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When applying for a mortgage, there are few more important decisions you’ll need to make than your repayment term. A repayment term, also known as loan term or loan duration, determines how long you have to pay off the loan. Mortgage repayment terms generally range from 10-30 years, and the most common are 15-year mortgages and 30-year mortgages.
All other things being equal, a longer repayment term lowers your monthly payment but increases the total amount you pay the lender over the life of the loan. A shorter repayment term increases your monthly payment but lowers the total amount you pay the lender over the life of the loan.
Before we can do a proper comparison of 15-year mortgages vs. 30-year mortgages, we first need to look at how the repayment term affects your interest rate.
Because 15-year repayment terms are less risky to lenders than 30-year repayment terms, they usually come with lower interest rates.
How big is the difference in interest rate between repayment terms? Well, it depends on the lender as well as the lender’s assessment of your borrowing profile, e.g., your credit score, income, etc.
Based on Freddie Mac’s records of average mortgage interest rates from the past five years, 15-year terms are typically 0.5% to 0.75% cheaper than 30-year terms. On April 15, 2021, the average interest rate for a 15-year fixed-rate mortgage was 2.35% and the average interest rate for a 30-year fixed-rate mortgage was 3.04% - giving the shorter repayment term a 0.69% advantage.
A search of interest rates at some of America’s top mortgage lenders reveals a similar picture. For example, on April 20, 2021, Better Mortgage was advertising a minimum 1.875% for 15-year fixed-rate mortgages and 2.500% for 30-year mortgages – a gap of 0.625%. Quicken Loans was advertising 2.375% for 15-year fixed rate mortgages and 3.125% for 30-year mortgages – a gap of 0.75%.
Your monthly mortgage payments are actually determined by three factors: your loan amount, interest rate, and loan term. For the purposes of this comparison, we’ll use a loan amount of $314,640 (calculated from the $393,300 average sales price of a house sold in Q4 2020 minus 20% down payment) and the national average fixed interest rate of 2.35% for a 15-year term and 3.04% for a 30-year term.
|Loan amount||Interest rate||Monthly payment||Total payment|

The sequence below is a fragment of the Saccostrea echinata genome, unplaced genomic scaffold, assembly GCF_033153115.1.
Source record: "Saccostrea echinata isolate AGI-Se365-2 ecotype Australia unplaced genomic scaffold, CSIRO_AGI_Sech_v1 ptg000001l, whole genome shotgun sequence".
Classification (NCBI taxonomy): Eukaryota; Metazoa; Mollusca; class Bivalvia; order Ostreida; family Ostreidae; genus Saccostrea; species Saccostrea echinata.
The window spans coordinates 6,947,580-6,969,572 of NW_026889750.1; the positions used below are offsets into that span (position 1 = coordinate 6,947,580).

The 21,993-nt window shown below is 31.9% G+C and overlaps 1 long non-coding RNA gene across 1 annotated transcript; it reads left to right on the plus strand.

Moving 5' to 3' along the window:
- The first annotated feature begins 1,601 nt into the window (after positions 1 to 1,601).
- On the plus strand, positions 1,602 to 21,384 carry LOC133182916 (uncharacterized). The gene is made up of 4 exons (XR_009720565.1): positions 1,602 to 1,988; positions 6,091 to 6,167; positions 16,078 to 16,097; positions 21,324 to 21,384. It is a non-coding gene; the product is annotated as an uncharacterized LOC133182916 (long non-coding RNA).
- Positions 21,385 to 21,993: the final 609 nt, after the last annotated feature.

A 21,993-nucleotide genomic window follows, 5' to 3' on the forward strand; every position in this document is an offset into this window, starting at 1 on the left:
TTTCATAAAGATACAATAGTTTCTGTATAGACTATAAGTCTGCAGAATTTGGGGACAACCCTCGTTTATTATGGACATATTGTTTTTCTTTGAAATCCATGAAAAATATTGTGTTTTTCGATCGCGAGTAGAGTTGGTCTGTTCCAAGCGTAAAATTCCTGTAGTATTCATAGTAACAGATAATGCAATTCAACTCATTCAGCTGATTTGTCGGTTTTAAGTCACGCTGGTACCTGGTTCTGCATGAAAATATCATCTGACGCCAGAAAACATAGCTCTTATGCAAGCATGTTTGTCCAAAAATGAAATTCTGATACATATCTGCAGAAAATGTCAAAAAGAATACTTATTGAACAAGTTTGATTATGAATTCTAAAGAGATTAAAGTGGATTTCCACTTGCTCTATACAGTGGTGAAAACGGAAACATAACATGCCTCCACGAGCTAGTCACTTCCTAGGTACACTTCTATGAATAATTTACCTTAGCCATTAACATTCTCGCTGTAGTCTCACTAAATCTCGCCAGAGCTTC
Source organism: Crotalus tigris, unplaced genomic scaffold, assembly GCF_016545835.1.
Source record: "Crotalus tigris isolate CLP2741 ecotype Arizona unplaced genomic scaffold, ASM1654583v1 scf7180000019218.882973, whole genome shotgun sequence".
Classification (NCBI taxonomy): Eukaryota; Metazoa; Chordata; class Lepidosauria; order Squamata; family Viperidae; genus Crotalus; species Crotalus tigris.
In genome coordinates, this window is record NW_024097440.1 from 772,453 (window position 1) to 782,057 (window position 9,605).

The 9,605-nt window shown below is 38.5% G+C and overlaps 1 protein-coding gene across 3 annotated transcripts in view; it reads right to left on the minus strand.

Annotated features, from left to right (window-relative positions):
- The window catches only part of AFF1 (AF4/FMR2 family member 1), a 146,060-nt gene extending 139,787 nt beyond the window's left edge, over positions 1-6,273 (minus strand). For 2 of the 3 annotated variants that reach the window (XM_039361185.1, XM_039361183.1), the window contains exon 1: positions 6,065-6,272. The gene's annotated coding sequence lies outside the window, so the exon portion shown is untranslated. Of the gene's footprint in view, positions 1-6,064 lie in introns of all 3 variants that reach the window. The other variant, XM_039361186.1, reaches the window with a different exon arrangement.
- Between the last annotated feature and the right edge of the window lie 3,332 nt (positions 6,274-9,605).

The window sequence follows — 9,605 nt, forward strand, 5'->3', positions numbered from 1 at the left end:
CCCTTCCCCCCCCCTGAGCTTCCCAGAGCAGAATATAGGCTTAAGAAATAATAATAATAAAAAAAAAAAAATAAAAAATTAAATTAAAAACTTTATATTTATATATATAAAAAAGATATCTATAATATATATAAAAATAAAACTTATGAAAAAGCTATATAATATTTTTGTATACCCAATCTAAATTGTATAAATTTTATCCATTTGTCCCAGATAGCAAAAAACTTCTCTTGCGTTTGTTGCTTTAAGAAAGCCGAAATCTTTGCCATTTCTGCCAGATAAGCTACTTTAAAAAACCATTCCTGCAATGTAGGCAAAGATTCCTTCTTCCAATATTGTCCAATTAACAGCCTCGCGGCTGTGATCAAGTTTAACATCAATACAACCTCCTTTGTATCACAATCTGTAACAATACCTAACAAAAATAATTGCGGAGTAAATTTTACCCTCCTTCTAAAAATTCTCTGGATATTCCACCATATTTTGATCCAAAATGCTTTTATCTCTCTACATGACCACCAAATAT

As the above table shows, a 30-year repayment term gives you a substantially lower monthly payment – even though the interest rate is higher. However, it can translate to a much higher overall price for your mortgage. In this example, a 30-year fixed-rate mortgage costs $104,348 over the life of the loan than a 15-year mortgage.
If, for hypothetical’s sake, you were offered the same interest rate for both repayment terms, the 15-year term would have an even higher monthly payment than the 30-year term – but would still come out much, much cheaper overall. For example, if we increase the rate on the 15-year term to 3.04%, it becomes around $17,000 more expensive than previously, but is still around $87,000 cheaper than the 30-year option.
The numbers give the answer: a 15-year term is better than a 30-year term, as long you can afford the monthly payments.
To calculate how much you can afford to pay on your monthly mortgage payment, a useful rule to follow is the 28/36 rule, which says a household should spend no more than 28% of its gross monthly income on total housing expenses and no more than 36% on total debt payments, including your mortgage and other debts such as auto loans and credit cards.
The highest possible debt-to-income ratio permitted by lenders is 43%, although lenders generally prefer it be no more than 36% - as in the rule just described.
Of course, you know more about yourself and your future financial prospects than your lender, so never commit to a monthly payment that you don’t think you’ll succeed in paying every single month for the duration of the loan. If in doubt, it’s better to go for a longer repayment term with a lower monthly repayment rather than a shorter repayment term where you risk the possibility of missing future payments (which can lead to penalties and, in the worst-case scenario, foreclosure of your home).
If you’re on the fence, then you also have the option of compromising with a 20-year or 25-year term.
Choosing the best repayment term is just as important as choosing the ideal loan amount and best lender. When applying for a mortgage, check out how the interest rates for 15-year terms and 30-year terms stack up against one another. Then use a mortgage calculator (most lenders offer this for free on their website) to run the numbers and decide which repayment term makes most sense for you.